A Fine Rain

Ov Pain: Ov Pain (

14 Aug 2017  |  1 min read

In the musical microcosm that is Dunedin/Port Chalmers these days, we might allow ourselves to consider the duo at the core of this multi-referencing Goth-cum-drone-cum-claustrophobically dark-rock-psyche release as something of a pocket-edition supergroup. Partners Renee Barrance and Tim Player are of Elan Vital and the very interesting Opposite Sex respectively. But, with all... > Read more

Cold as Ice

Mermaidens: Perfect Body (Flying Nun)

9 Aug 2017  |  <1 min read

This Wellington trio are quite rightly the hip, fashionable and classy name to drop because of their crafted, emotionally tense pop which holds up in the face of easy dismissal. To these ears so many young indie-rock groups lack any sense of bite let alone firepower. But Mermaidens walk a line between ethereal pop and brittle indie.rock which channels some of the essence of... > Read more


Public Service Broadcasting: Every Valley (PIAS)

7 Aug 2017  |  2 min read  |  1

The two previous albums by Britain's boffinish PSB – Inform-Educate- Entertain and The Race for Space – had an audience outreach in their sampled themes: voices from the past evoking speed, progress, science, energy and vigour propelling us into the future . . . Couple those themes with energetic music borne out of techno, rock, pop and dance, and the albums were very hard... > Read more

People Will Always Need Coal

This is the Kit: Moonshine Freeze (Rough Trade)

7 Aug 2017  |  1 min read

The previous album Bashed Out by the acclaimed UK alt.folk singer/writer and banjo player Kate Sables (aka This is the Kit) was a frustrating affair. Round my way the cry was always “turn it up” or that she should just punch in a bit harder. However this fourth album (produced by John Parish, with guests who do the punching on electric guitars, cello, saxophones and so on)... > Read more

By My Demon Eye

RECOMMENDED REISSUE: Micronism; inside a quiet mind (Loop)

7 Aug 2017  |  1 min read

When Denver McCarthy released this album in the late Nineties the musical landscape in New Zealand was very different and electronica – although not a new genre – was very in the forefront of conversations. There was quite a schism between the electronica and rock factions (just as there had been previously between hip-hop and rock) and cheerleaders on each side took often... > Read more


Maria Dallas: The Best of Maria Dallas (Sony)

7 Aug 2017  |  2 min read

In 2013 – which was what we now know as “The Year of Our Lorde” – there was a huge upset at the Vodafone New Zealand Music Awards. For the young people in the audience, their new pop-godhead Lorde had dominated their thinking and so a shockwave of “Who . . .?” went around the room when the award for the biggest selling album was announced.... > Read more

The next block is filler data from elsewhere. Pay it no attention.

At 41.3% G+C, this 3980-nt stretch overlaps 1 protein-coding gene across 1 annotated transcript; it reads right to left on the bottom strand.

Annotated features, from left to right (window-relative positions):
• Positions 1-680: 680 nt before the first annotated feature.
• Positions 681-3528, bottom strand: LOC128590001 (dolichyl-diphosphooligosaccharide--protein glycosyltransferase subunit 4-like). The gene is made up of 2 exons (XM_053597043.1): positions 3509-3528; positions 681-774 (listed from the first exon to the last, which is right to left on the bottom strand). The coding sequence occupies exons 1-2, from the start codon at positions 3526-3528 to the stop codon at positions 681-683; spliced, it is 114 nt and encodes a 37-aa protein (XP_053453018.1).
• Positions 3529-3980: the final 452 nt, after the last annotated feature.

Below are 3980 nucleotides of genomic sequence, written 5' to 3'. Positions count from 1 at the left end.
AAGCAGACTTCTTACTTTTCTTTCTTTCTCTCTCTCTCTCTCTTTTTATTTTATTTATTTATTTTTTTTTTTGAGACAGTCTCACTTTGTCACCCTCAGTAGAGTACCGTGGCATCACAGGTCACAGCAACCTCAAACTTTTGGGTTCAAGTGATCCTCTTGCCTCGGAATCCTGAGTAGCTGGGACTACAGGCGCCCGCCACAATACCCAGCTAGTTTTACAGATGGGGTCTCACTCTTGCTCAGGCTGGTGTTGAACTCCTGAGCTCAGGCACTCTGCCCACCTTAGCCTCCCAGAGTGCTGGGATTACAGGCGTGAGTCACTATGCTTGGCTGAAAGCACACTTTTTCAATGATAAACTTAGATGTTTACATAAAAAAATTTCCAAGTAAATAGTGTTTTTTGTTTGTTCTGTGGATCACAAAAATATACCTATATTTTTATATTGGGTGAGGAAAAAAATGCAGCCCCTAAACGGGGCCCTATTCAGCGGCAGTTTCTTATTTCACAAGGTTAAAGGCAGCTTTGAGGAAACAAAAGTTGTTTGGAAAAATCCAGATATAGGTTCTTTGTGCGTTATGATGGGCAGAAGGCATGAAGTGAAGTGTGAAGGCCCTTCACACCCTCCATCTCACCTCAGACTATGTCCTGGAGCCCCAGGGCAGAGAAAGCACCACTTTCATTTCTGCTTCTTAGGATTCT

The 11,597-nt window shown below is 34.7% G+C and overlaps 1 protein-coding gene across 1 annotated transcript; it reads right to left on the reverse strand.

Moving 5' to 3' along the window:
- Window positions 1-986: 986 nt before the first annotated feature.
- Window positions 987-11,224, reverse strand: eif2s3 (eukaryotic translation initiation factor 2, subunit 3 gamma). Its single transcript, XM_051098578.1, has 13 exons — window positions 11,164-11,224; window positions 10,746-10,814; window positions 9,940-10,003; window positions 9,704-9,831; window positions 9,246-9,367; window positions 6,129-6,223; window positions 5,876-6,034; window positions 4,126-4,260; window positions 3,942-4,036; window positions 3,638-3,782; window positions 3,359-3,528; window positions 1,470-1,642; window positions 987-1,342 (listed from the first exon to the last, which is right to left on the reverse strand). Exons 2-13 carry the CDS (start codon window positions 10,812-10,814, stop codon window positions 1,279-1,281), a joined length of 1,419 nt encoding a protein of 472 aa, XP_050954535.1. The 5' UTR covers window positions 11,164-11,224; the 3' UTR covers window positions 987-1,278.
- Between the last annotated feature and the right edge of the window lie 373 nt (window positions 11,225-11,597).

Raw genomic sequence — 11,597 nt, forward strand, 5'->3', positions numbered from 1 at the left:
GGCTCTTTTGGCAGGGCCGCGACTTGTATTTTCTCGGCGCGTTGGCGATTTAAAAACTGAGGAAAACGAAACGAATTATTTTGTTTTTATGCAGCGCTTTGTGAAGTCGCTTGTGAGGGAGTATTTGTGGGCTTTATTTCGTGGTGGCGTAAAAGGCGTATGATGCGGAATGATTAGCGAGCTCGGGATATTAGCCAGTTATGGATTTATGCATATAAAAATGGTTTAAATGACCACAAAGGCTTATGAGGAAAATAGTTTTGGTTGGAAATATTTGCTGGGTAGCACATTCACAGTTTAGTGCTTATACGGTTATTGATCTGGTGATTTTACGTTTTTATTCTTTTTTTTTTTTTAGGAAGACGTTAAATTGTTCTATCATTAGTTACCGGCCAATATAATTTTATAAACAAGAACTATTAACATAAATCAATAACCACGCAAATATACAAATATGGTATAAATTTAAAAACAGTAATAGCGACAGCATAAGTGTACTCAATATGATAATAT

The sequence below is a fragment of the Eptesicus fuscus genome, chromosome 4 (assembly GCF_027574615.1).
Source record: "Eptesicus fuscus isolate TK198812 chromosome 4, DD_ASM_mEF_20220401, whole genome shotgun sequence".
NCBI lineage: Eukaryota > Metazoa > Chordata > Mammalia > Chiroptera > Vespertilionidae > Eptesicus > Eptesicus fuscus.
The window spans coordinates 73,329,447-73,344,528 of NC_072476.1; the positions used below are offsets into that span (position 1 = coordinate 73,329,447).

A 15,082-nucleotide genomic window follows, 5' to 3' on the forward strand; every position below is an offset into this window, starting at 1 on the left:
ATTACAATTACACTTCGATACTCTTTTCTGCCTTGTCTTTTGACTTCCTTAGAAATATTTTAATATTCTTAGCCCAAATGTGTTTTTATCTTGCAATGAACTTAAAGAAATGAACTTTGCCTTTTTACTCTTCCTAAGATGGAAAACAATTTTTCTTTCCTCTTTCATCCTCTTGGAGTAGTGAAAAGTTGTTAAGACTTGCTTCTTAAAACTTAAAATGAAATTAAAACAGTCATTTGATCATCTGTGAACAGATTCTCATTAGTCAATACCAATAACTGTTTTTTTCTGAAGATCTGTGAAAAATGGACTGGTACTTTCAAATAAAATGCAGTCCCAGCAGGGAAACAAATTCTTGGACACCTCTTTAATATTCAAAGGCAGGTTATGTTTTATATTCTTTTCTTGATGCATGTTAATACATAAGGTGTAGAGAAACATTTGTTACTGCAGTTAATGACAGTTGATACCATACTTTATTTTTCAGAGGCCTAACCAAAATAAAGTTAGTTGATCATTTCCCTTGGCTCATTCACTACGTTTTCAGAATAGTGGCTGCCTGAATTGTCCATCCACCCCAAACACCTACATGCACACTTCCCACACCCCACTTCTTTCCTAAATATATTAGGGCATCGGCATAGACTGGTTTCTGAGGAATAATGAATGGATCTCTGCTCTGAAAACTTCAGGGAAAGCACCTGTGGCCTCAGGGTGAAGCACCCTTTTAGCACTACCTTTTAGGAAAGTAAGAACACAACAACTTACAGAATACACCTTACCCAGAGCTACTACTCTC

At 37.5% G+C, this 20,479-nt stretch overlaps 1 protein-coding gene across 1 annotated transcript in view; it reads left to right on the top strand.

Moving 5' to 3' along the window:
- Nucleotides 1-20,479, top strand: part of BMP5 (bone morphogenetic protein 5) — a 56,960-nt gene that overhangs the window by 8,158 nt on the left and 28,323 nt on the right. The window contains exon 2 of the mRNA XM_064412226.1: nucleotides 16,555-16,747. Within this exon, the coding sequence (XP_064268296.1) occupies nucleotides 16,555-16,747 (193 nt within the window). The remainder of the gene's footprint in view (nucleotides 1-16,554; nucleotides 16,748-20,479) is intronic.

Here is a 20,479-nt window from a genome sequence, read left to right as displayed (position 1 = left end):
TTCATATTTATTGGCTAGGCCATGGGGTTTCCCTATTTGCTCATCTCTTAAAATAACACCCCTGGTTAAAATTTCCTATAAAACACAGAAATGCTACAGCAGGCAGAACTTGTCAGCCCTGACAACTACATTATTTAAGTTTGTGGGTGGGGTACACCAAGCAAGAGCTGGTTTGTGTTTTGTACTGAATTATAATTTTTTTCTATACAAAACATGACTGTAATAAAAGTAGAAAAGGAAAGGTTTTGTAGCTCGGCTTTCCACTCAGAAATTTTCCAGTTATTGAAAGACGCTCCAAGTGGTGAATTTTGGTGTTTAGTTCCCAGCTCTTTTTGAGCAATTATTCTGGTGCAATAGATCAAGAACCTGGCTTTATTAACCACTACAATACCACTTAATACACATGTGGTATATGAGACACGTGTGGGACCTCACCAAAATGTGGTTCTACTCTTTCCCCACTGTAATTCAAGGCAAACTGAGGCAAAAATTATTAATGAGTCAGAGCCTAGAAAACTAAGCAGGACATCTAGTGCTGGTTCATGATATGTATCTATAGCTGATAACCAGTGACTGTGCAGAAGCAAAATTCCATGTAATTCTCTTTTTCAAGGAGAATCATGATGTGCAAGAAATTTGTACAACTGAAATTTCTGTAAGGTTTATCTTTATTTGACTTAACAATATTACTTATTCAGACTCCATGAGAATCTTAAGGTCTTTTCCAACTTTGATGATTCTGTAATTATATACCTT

Don't Love Me Too Much

Arcade Fire: Everything Now (Sony)

31 Jul 2017  |  <1 min read

Always a band with ambition, this Canadian outfit have previously pushed the parameters and for their previous outing Reflektor went the whole double-CD. As we said at the time, like most double discs it was overlong but you did have to admire their willingness to experiment and, in that instance, throw themselves back into the Eighties. In that regard this more economic and... > Read more

Electric Blue


31 Jul 2017  |  2 min read

It's not widely known, but Isaac Hayes was the first black artist to win the Best Song category at the Oscars, and he did with the memorable theme to the film Shaft which also won him a Grammy and pushed the double album soundtrack to become the fastest selling album on the Stax label to that time. If there's any irony it's that on The Theme, Hayes barely sung at all just did his sort... > Read more

Early Sunday Morning

Valedictions: Pieces (

3 Jul 2017  |  <1 min read

While we might bemoan the balkanisation of radio into tightly proscribed formats, at least from an artist's point of view they at least know where to pitch their music. No surprise then that this three-piece Auckland band got an early single Hey Lady on The Rock FM. (The title alone kinda recommends it, right?) They played a Big Day Out years ago, did some gigs more recently with... > Read more


Benjamin Booker: Witness (Rough Trade)

26 Jun 2017  |  1 min read

This may only be Booker's second album but he has already proven the capacity to surprise, born out o his punk background in Florida coupled with a love for r'n'b', gospel and classic soul. Throw them into the blender – you can almost hear the blades grinding on the throaty opener Right On You which comes at you out of a thumping pulse and the assertive “I'll be damned if... > Read more